Following a USDA report highlighting an increase in Brazilian beef imports, the National Cattlemen’s Beef Association renewed its call to immediately suspend fresh beef imports from Brazil. NCBA has repeatedly called for a thorough audit of Brazil’s animal health and food safety system, to ensure the safety of the U.S. cattle herd. In 2021, Brazilian exports to the United States increased by 131 percent. In the first three months of 2022, Brazil has already shipped more than 50,000 metric tons of fresh beef to the United States. The surge of imports triggered a temporary tariff safeguard of 26.4 percent that will apply to Brazilian beef imports for the rest of 2022. While a temporary tariff increase may discourage further imports, NCBA says it does not address the underlying concern over Brazil’s repeated failure to adhere to international animal health and food safety standards. NCBA believes restricting Brazilian imports is essential until Brazil proves it can adhere to U.S. standards.

Argentina and Brazil Could Expand Wheat Production

The war in Ukraine is expected to expand wheat production in Argentina and Brazil, the primary wheat-producing nations in South America. Agriculture and consumer economics experts from the University of Illinois say both nations will likely already increase wheat planting this season, which begins in May 2022. The high price of wheat after a significant shock to agricultural commodity markets caused by the Russian invasion of Ukraine is an incentive for increased planting of wheat in Argentina and Brazil, as well in the United States. Argentina is the primary South American producer and exporter of wheat, accounting for about seven percent of the global exports. Brazil, in contrast, is a prominent importer, mainly from Argentina. The ongoing conflict in Ukraine has caused wheat supply and food security concerns for many major wheat importers that depend on Black Sea supplies. In this case, the University of Illinois experts say South American producers may increase supply to African countries.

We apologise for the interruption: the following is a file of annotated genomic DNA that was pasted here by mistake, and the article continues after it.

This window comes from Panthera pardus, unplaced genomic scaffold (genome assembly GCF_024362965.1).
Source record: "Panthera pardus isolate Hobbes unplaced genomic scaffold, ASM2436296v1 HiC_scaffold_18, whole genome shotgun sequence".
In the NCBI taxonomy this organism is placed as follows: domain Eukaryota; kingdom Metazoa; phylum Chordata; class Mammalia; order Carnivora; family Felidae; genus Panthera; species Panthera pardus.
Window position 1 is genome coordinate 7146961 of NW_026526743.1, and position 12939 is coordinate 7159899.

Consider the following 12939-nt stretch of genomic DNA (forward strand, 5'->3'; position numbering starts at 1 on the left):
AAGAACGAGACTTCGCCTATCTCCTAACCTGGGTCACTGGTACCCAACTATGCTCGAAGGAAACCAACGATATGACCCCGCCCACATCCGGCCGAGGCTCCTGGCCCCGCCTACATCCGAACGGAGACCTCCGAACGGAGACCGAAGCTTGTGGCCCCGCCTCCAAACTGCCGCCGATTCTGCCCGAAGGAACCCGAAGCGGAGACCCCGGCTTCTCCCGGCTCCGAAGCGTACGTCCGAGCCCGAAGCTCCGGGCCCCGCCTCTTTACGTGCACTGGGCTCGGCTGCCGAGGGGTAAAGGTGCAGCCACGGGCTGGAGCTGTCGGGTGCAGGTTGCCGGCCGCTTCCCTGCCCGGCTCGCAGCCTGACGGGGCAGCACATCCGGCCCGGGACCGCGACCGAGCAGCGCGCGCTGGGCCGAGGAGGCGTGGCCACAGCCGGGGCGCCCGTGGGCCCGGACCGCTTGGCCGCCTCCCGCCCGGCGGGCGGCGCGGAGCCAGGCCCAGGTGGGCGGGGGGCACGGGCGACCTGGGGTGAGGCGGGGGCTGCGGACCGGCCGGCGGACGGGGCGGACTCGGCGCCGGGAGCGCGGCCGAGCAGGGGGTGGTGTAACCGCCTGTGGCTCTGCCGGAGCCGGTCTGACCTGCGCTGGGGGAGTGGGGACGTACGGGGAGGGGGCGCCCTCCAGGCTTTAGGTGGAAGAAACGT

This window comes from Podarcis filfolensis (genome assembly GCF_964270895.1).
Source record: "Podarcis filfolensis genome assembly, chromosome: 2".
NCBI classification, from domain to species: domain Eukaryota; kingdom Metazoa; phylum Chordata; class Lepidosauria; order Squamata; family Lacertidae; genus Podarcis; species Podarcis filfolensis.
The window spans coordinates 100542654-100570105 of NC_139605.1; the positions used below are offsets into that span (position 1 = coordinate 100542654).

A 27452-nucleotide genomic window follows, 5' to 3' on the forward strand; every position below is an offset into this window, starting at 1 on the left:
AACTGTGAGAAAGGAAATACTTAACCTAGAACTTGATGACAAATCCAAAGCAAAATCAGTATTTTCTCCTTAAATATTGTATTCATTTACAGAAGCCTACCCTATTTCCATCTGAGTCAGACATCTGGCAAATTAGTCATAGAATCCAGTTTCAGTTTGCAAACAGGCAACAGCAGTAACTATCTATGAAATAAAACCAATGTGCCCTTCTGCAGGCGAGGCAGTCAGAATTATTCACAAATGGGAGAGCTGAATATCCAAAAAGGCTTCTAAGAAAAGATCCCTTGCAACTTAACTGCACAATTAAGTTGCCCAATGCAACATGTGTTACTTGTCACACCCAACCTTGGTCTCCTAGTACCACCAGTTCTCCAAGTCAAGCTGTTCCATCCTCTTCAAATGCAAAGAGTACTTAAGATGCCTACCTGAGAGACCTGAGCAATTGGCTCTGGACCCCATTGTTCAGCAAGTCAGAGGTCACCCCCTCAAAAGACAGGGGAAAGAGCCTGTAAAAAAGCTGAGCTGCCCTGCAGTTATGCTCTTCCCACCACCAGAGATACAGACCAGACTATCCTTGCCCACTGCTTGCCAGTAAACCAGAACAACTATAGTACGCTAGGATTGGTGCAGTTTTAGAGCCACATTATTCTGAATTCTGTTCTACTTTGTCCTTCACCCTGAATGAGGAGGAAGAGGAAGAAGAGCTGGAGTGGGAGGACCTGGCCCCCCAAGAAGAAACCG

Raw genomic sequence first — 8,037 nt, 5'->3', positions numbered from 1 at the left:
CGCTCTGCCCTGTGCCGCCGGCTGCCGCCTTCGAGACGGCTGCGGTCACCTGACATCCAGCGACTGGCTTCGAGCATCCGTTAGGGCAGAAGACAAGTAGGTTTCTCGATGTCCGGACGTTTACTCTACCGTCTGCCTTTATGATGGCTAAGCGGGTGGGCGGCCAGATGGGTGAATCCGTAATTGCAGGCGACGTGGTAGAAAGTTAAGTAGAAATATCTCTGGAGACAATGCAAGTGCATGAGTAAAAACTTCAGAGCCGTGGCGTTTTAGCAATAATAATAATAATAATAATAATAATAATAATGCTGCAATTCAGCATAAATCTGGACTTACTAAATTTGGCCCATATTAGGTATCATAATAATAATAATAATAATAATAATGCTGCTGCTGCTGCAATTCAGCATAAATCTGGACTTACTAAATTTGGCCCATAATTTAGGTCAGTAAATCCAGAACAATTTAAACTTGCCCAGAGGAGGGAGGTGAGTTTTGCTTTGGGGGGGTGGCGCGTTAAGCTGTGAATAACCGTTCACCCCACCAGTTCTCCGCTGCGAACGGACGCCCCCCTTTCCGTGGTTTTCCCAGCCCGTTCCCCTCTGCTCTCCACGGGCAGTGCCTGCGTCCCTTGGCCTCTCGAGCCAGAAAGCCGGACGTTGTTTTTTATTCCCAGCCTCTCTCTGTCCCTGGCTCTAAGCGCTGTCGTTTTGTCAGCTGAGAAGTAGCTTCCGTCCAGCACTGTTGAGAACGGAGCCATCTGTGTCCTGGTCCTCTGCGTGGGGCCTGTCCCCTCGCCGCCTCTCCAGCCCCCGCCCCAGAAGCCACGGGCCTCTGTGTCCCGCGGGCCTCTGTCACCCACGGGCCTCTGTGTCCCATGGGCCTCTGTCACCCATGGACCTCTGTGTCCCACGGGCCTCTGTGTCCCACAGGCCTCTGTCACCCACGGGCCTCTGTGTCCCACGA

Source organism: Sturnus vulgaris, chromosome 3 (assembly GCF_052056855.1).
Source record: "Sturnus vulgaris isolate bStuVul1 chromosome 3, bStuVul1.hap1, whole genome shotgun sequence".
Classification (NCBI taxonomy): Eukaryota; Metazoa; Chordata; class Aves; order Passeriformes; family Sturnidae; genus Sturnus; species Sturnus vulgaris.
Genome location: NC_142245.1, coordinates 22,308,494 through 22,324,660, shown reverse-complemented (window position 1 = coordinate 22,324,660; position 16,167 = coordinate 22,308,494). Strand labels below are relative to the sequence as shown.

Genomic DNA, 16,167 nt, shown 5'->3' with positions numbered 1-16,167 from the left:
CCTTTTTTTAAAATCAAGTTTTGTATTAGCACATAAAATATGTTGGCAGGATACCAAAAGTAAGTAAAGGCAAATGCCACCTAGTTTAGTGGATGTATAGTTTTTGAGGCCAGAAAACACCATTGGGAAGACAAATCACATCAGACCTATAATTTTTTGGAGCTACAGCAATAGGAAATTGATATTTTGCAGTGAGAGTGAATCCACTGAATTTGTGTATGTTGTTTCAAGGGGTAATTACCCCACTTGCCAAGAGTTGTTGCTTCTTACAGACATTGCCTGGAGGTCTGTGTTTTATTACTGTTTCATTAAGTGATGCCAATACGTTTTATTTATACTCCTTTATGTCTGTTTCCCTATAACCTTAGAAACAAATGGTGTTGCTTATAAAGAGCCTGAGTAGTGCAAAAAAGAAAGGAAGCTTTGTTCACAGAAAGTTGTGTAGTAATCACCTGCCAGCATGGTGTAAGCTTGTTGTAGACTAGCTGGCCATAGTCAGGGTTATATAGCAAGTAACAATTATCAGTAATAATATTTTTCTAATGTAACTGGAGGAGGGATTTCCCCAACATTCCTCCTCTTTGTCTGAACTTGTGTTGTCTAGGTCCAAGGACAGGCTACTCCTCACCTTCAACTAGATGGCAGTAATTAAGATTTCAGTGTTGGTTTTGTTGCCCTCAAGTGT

Tractor and Combine Sales Make First Decline Since July 2021